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BEEF Magazine is the source for beef production, management and market news.
March 29, 2021
Retirement. It’s a funny word in the agriculture industry. Not many farmers and ranchers actually stop working and start relaxing. Instead, they find ways to keep busy. Jerry Bohn is that guy.
Actually, Bohn retired twice — once from the U.S. Army Reserve and again as a commercial cattle feeder. But today, he is back out of retirement, working on behalf of cattle producers across the country as the National Beef Cattlemen’s Association president.
A Flint Hills upbringing taught him the value of work. At a young age, Bohn helped with all aspects of the family farming operation. It was a combination farm and ranch where the family raised cattle and hogs, operated a small dairy, and farmed row crops and hay. But something he saw on a drive to town inspired his career path.
“Growing up, I remember going by a feedyard, and it always intrigued me,” he says. After high school, he headed to Kansas State University, where he enrolled in the ROTC program while pursuing an animal science degree.
“When I got out of college, the commercial cattle feeding industry was a growth area,” Bohn explains. “There was quite a bit of action there, and opportunities. I thought this was something I would be interested in, and I ended up making it my career.”
After college graduation and fulfilling his military commitment, he started working in aspects of the cattle feed business. He started out in a Kansas feedyard, then traveled to Denver to work at CattleFax. But Kansas kept calling him home, and in 1982, he started at Pratt Feeders. He worked on the day-to-day operations for 34 years, becoming part owner. Now retired, he still serves as a member of the company’s board of directors.
Over the years, Bohn was active in local, state and national cattle organizations. “I started out when it was the American National Cattlemen’s Association,” he says. “So, I was exposed to the national organization really early in my career.”
He was president of the Kansas Livestock Association, on the executive committee of NCBA and served as a board member of the Cattlemen’s Beef Board. Bohn’s drive is to help fellow cattle producers find success in business and be a staying power in society.
“Agriculture’s got a pretty good story to tell,” he says. “We haven’t, over the years, done a very good job of telling it. So, it’s my hope that through our involvement with both our state and national associations, we can continue to work at that — and hopefully do a better job and protect agriculture for the future.”
The cattle story is one he takes straight to Washington, D.C.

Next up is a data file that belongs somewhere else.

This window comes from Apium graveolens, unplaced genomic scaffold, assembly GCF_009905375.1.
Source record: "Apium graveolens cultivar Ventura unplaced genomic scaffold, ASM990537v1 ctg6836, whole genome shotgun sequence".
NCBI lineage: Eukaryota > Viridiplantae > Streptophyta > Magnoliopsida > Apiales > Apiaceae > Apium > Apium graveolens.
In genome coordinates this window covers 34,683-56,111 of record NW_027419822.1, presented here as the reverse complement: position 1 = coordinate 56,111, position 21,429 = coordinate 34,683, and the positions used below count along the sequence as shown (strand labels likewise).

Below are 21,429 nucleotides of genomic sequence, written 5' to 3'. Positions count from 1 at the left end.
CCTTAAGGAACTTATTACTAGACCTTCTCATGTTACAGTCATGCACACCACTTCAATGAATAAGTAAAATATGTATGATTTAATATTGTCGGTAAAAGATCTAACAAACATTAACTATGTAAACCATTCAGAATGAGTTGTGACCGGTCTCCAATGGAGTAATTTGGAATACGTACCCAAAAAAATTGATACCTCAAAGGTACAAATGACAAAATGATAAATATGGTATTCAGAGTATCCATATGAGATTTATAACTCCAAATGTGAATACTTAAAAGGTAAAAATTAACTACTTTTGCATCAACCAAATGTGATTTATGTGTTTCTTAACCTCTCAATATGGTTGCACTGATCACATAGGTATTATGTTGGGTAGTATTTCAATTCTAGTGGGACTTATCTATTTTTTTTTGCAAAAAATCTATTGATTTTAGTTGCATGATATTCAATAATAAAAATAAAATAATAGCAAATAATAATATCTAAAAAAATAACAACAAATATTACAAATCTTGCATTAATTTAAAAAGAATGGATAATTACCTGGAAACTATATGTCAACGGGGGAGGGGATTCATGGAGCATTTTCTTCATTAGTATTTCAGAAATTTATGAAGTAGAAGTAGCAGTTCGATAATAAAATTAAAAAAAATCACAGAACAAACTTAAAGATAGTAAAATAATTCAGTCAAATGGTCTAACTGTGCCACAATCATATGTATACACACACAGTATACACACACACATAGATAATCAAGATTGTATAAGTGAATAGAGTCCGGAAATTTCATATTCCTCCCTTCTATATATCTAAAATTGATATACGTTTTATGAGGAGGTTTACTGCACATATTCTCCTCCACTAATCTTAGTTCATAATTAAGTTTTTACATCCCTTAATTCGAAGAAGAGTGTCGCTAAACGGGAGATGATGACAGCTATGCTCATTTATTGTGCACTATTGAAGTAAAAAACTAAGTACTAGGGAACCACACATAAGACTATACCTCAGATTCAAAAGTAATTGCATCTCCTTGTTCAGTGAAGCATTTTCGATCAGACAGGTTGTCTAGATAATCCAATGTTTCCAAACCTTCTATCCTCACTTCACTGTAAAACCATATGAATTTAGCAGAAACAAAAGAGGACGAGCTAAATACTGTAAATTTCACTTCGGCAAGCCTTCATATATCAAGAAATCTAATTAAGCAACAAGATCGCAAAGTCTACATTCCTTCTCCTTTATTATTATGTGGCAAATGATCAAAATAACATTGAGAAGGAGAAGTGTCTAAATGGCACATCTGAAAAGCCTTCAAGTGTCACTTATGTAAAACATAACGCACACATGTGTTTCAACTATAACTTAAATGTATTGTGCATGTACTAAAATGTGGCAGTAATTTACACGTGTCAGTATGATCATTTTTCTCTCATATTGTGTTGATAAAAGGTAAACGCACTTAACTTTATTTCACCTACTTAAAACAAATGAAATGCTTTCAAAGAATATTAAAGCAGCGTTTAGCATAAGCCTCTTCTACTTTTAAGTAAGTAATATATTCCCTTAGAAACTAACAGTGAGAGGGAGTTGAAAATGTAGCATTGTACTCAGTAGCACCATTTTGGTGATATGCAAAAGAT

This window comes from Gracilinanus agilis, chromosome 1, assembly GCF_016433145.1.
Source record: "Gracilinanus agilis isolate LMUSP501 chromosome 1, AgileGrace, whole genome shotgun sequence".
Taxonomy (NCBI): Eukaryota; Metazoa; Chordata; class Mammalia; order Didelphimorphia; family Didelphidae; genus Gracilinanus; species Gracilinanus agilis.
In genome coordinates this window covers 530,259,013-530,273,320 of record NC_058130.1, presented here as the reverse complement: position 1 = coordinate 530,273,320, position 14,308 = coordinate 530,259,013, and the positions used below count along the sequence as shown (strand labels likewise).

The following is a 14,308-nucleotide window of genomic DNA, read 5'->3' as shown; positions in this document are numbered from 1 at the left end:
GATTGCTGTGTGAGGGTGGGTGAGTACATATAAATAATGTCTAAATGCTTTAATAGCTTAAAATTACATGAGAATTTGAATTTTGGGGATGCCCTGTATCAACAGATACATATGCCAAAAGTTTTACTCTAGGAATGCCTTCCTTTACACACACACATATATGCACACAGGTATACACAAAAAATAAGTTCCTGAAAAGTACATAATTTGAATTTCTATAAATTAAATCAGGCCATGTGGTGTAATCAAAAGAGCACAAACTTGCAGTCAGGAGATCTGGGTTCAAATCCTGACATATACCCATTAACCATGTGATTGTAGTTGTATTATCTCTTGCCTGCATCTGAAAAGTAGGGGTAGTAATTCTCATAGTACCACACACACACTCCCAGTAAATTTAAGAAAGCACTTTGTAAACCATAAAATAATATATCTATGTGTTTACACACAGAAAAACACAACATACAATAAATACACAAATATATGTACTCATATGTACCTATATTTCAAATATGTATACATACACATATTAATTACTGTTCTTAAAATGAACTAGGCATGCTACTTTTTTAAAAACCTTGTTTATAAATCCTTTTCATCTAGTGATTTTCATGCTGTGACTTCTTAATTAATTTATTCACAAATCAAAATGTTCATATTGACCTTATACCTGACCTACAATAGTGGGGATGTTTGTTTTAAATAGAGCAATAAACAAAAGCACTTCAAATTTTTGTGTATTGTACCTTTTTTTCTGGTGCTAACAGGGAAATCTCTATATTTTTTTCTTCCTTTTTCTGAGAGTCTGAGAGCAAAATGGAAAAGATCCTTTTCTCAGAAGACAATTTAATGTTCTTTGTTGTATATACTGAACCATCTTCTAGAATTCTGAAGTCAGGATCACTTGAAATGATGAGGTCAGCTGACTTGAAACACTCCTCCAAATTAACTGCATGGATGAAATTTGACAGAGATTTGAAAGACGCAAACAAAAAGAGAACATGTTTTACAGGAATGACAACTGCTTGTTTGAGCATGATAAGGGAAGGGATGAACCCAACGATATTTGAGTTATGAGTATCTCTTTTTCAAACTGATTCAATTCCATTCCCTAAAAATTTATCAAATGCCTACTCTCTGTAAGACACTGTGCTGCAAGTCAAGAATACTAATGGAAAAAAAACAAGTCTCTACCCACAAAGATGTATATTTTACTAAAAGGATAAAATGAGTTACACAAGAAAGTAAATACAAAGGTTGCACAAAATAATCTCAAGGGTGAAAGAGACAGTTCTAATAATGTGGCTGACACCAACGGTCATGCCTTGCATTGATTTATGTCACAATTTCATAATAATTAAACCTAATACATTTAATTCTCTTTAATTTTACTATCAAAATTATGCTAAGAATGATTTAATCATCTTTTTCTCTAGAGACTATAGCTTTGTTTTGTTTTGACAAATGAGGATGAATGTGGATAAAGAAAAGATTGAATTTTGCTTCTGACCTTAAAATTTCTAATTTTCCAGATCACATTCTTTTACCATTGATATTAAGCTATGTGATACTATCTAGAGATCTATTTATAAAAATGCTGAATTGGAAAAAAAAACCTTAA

Bohn is well aware that many legislators don’t understand what goes on in cattle operations up and down middle America. “They consider us flyover country,” he says. “So, it’s important that we bring our message to them. That’s what NCBA is good at: It represents producers.”
He adds that the beef industry is continually under attack from outside forces who truly do not know where their food comes from. And the number of people in the world continues to grow.
“I think people need to know we are a positive contributor to the economics of the country as well as the environment,” Bohn adds. “Our cattle producers are working hard every day to provide a high-quality, enjoyable food product that they can feel good about eating — enjoying the benefits of high-quality, great-tasting beef.”
So for now, this Flint Hills native will follow in the tradition of many “retired” cattle producers, dusting off his boots and getting back to work telling the story of beef.
Editor, Missouri Ruralist
Mindy resides on a small farm just outside of Holstein, Mo, about 80 miles southwest of St. Louis.
After graduating from the University of Missouri-Columbia with a bachelor’s degree in agricultural journalism, she worked briefly at a public relations firm in Kansas City. Her husband’s career led the couple north to Minnesota.
There, she reported on large-scale production of corn, soybeans, sugar beets, and dairy, as well as, biofuels for The Land. After 10 years, the couple returned to Missouri and she began covering agriculture in the Show-Me State.
“In all my 15 years of writing about agriculture, I have found some of the most progressive thinkers are farmers,” she says. “They are constantly searching for ways to do more with less, improve their land and leave their legacy to the next generation.”
Mindy and her husband, Stacy, together with their daughters, Elisa and Cassidy, operate Showtime Farms in southern Warren County. The family spends a great deal of time caring for and showing Dorset, Oxford and crossbred sheep.
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